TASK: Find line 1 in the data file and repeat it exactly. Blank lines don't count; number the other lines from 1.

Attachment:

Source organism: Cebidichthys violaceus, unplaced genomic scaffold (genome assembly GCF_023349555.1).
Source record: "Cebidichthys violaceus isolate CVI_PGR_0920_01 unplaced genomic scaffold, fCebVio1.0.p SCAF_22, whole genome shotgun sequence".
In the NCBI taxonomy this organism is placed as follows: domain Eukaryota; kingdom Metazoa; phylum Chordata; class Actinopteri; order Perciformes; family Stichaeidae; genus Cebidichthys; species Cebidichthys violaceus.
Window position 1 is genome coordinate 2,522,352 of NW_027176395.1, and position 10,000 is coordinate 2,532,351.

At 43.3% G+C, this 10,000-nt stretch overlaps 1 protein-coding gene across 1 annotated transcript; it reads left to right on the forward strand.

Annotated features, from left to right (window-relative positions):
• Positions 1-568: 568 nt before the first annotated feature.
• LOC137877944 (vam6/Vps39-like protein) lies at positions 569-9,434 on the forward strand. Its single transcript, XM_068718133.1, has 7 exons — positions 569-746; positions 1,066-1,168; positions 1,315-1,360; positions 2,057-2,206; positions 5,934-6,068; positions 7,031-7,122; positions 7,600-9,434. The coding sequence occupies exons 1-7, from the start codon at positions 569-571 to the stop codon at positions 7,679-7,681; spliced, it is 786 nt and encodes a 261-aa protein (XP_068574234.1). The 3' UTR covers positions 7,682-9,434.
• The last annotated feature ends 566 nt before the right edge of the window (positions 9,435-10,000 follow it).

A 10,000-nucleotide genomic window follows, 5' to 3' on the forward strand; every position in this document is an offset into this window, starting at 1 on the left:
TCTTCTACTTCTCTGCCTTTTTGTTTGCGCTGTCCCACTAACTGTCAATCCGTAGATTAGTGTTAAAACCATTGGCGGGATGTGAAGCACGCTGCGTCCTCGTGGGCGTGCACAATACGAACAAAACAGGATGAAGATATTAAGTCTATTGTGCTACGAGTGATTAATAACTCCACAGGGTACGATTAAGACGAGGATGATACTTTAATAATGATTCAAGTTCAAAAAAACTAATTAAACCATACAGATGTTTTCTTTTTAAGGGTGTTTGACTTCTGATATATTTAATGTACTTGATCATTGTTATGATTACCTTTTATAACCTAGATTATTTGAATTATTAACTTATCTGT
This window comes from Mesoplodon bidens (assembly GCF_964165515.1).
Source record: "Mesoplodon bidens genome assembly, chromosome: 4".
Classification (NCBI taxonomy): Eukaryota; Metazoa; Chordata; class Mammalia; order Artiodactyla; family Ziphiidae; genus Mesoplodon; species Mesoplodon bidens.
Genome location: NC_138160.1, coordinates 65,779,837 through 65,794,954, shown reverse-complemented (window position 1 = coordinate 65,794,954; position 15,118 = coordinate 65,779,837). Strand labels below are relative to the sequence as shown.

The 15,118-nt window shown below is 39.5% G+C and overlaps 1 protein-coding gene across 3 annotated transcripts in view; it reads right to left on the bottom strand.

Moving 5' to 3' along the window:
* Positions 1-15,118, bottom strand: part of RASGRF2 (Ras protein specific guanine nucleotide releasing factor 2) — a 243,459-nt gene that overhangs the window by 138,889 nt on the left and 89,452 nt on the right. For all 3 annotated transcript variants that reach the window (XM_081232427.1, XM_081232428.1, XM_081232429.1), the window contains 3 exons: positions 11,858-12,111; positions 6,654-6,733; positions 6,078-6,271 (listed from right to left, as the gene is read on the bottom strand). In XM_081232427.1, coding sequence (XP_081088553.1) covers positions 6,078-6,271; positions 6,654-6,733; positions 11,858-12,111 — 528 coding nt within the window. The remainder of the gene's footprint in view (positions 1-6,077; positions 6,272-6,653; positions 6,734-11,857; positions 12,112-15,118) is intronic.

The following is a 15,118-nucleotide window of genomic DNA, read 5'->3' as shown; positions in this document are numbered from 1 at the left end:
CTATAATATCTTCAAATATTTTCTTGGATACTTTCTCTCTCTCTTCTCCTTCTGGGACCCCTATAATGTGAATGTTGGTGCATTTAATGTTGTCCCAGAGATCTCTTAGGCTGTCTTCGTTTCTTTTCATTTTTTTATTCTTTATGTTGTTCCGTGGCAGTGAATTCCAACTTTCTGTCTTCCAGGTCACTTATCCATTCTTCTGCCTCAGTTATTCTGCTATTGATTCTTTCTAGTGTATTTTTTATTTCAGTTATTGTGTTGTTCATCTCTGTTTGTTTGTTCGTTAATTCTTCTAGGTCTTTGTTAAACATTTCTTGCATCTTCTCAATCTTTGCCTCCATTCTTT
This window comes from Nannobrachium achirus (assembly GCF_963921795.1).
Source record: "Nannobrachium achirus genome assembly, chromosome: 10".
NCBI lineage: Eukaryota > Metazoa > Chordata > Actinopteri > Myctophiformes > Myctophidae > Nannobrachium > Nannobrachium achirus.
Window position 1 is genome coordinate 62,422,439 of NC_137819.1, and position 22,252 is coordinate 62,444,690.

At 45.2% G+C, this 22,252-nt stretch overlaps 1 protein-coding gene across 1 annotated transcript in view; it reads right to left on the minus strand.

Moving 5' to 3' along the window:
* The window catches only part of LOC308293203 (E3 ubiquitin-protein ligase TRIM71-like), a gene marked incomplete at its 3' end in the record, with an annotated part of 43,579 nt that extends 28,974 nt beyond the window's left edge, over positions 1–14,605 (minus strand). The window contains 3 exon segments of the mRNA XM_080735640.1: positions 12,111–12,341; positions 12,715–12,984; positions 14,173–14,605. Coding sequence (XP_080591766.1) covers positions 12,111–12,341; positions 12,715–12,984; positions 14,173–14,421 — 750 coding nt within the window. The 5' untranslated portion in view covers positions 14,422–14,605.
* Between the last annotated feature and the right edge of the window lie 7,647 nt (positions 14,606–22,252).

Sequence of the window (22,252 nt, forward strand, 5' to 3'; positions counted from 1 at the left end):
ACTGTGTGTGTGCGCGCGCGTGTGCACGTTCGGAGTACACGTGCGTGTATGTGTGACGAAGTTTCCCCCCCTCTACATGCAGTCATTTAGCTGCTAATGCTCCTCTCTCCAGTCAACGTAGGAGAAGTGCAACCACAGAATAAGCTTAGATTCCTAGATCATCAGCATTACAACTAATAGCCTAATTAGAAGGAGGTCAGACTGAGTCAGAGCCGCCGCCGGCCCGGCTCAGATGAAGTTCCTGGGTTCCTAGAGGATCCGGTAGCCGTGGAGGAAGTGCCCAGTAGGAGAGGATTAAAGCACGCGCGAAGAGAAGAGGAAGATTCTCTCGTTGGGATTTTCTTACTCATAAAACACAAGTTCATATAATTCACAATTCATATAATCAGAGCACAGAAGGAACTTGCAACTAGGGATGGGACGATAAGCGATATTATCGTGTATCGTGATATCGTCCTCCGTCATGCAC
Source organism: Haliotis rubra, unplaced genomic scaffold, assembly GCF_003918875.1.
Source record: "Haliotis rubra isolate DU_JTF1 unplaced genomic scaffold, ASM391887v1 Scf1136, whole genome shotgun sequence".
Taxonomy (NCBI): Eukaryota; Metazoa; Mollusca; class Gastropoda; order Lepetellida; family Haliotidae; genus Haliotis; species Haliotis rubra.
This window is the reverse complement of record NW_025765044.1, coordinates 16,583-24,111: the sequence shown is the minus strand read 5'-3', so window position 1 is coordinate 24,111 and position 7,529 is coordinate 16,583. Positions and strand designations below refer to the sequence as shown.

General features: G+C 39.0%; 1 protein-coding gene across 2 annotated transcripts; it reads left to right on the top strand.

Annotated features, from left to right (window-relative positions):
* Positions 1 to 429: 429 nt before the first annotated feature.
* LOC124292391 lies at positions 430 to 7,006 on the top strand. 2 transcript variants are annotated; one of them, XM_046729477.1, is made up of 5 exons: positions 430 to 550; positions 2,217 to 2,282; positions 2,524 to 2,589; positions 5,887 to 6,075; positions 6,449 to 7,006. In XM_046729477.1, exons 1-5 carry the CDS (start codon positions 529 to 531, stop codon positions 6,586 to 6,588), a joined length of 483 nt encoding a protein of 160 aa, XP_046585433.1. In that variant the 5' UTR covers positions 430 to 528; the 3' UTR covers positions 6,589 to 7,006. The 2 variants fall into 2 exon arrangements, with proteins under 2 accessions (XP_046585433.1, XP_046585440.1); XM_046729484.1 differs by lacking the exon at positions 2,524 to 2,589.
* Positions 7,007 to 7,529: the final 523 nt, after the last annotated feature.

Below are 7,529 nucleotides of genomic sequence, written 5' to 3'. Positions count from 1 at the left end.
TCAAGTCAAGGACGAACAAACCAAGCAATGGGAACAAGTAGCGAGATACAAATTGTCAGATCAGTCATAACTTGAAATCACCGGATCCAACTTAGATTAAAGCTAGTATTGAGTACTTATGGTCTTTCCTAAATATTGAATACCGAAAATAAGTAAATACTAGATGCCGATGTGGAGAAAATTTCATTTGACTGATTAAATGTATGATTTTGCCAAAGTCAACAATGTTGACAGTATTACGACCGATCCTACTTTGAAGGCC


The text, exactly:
Source organism: Cebidichthys violaceus, unplaced genomic scaffold (genome assembly GCF_023349555.1).